November 13, 2017

DOOM Switch - Review

With Switch coming up on 9 months old, it is the time in a consoles life where ports start to make an appearance and with Nintendo’s history, 3rd parties have usually ported across incomplete versions to Nintendo hardware, but now we get DOOM.

DOOM was released onto other platforms back in 2016, for the review I did of that game, check here and it was fantastic then, the games fast paced combat, decent multiplayer and a slew of extras. The game was incredible then, not only was the single player campaign lengthy, it was also fun to play, it kept building to greater heights with each stage. What is most impressive is that the entire experience translates across to Switch; something that was concerning a lot of people prior to its release. You are the Doom Guy, a nameless and faceless marine, who was extracted from Hell, by members of a cult, that have made the UAC facility their home, when you come too, everything has already gone to, well Hell and you set out to do, what you do best, wipe out everything. The story is simple, but it is fun and as I stated before, it gets better the more you play.

DOOM also supports all the playstyles offered by the Switch, though handheld and docked are my preferred. Playing in tabletop, whilst doable, does not afford a comfortable way to play, the motion controls there are interesting, but you can do that while in docked mode as well, so it is not something exclusive to that mode. Handheld mode was a challenge, in that the action is so fast paced on the screen, I had to tone down the sensitivity on the movement, because it was just too quick on the defaults. This was an issue when I docked the machine and then had to increase the values again, not a big one, but if you swap between the modes a lot, it could be a pain doing that all the time.

The games multiplayer is here in full, each mode plays well on Switch, of course, given the bizarre nature of voice chat on the system, you would need to use that Nintendo Online App, if it were supported, which it is not. If you want to play with a friend in one of the games modes, like Domination or Team Deathmatch, you will need to use a 3rd party app to do so, which is annoying. However, once you are in any of the modes, with a friend or solo, the experience is incredible, the entire multiplayer suite feels just like it does on PC, which is where I played it last year, the controls are responsive, the maps nice and chaotic, it just works. If you are unable to find some online matches, you can always test your skills against the bots, something that old school shooter players will remember fondly, which in turn will help you refine your skills.

Of course, DOOM on Switch has had a lot of attention paid to its visuals, from the games first reveal back in the Nintendo Direct, people have wanted to know just how the game will look on the little machine and it turns out, very, very well. The game is now running at 30fps, rather than the other versions 60fps and while I can’t actually see a difference myself, there are times when the game will slow down a little bit, some of the later sections will cause the game to stutter a bit. Outside of that though, the game runs very well, something you will notice when playing online, with 11 other players, the games I was able to play never suffered from it. One part where the game has an issue though, is the long load times, at least getting into the game, parts of the main menu would load up, but then I would be stuck waiting for another minute or longer, for the rest to appear, it is quite strange.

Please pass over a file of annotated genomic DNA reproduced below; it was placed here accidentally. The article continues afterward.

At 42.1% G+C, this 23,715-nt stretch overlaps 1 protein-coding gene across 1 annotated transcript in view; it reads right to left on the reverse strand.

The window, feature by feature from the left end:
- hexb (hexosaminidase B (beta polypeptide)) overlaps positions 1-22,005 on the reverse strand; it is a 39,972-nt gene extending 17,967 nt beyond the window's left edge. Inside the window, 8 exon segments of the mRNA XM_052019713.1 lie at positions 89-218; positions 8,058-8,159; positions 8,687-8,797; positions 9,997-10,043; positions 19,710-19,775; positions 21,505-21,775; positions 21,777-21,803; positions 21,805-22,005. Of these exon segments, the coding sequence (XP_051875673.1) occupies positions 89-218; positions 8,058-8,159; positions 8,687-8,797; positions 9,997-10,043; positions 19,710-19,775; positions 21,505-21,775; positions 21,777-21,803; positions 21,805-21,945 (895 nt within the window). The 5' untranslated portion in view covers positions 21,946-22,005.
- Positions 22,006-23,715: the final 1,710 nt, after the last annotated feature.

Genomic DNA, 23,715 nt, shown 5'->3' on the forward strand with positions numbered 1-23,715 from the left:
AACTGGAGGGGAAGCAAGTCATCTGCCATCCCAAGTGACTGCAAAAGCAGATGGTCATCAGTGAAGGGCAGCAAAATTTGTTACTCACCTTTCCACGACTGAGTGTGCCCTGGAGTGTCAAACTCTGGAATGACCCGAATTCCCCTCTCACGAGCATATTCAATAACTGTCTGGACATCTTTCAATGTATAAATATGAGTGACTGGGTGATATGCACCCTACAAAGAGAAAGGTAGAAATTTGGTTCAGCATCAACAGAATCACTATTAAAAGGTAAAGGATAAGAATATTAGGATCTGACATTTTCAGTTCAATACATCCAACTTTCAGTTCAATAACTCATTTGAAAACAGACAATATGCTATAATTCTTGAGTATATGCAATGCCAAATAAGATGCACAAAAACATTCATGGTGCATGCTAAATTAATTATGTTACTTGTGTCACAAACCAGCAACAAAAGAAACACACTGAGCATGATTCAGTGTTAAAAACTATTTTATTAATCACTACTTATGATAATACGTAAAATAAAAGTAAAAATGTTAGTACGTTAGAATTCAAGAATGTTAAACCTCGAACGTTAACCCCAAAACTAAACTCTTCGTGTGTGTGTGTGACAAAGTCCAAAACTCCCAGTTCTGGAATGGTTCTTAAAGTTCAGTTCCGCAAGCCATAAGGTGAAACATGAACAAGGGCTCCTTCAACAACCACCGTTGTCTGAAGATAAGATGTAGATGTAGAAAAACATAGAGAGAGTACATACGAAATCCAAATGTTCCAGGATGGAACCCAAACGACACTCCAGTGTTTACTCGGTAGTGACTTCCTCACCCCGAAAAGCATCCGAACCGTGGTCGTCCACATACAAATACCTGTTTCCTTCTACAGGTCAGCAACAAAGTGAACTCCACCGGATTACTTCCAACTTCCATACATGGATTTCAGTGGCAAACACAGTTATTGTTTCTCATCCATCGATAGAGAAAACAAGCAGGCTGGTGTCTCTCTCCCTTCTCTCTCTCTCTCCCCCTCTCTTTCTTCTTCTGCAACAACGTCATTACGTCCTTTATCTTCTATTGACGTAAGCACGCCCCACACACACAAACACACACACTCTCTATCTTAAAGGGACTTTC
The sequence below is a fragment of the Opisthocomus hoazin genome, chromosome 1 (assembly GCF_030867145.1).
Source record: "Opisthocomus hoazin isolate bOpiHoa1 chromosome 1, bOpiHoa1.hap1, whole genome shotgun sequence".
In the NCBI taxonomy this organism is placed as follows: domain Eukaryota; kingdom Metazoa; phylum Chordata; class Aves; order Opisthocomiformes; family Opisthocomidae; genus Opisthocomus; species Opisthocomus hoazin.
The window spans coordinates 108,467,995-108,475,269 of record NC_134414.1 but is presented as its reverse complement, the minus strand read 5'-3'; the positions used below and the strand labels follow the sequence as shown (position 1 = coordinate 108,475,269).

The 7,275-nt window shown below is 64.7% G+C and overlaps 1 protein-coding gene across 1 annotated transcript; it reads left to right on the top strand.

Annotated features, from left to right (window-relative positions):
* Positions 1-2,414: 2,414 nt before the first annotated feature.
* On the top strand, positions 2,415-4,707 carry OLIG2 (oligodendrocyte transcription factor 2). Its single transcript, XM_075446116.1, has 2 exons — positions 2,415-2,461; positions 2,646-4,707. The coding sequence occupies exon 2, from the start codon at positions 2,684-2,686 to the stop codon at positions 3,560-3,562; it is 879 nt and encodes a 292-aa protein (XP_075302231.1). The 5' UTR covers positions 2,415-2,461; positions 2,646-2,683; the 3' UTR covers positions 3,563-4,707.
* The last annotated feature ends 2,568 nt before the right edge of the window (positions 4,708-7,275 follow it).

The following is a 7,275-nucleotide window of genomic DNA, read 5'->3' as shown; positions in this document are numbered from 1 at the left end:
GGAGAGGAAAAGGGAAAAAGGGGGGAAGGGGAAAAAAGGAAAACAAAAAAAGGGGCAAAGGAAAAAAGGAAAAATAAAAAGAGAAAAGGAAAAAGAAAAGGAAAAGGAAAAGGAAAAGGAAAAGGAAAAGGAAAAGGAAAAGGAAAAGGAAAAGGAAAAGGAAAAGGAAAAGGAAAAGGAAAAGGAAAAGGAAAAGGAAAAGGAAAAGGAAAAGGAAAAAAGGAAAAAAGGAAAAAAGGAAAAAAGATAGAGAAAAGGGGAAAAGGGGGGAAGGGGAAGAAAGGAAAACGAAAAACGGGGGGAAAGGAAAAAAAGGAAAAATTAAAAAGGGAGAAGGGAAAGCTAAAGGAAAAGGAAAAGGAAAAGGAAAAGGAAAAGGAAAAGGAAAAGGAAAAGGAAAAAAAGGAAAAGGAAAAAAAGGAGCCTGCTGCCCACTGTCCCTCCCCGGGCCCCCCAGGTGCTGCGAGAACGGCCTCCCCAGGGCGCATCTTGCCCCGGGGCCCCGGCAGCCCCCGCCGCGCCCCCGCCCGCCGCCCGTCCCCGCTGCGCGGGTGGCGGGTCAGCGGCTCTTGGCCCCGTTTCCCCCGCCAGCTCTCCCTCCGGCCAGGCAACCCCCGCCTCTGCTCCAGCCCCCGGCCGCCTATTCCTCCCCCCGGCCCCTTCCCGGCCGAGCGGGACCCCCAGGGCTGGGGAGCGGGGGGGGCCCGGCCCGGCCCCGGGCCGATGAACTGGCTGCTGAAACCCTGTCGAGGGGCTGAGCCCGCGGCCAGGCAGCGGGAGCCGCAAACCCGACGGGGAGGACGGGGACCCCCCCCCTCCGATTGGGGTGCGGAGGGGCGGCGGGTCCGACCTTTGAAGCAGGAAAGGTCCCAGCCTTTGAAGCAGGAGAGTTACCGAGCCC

The visuals that are being displayed though are stunning and also stunted, thanks in part to the limited power of the Switch, thankfully though, it’s more stunning than anything else. As the game is designed to be played by always moving and slowing down usually results in you dying, running around the place and seeing things at speed, they look fine. Slow down though and you will notice some blurry and muddy textures, with some objects displaying almost no detail up close. The creatures and weapons all look great though, with the weapons having their moment to shine, once you collect one for the first time. Sound design carries across with no issues at all, the music is still as pulse building as it was in the original release, with the sounds of the facility as it falls apart around you just as creepy as the spawn of hell.

DOOM for Switch is not only a technical masterpiece, it serves as a showcase that the little system can do some impressive games and not watered-down ports. It also helps that the game itself is still a blast to play, with tight controls, fun weapons and a great campaign, the multiplayer is simply the cherry on top.

Review copy supplied by Bethesda

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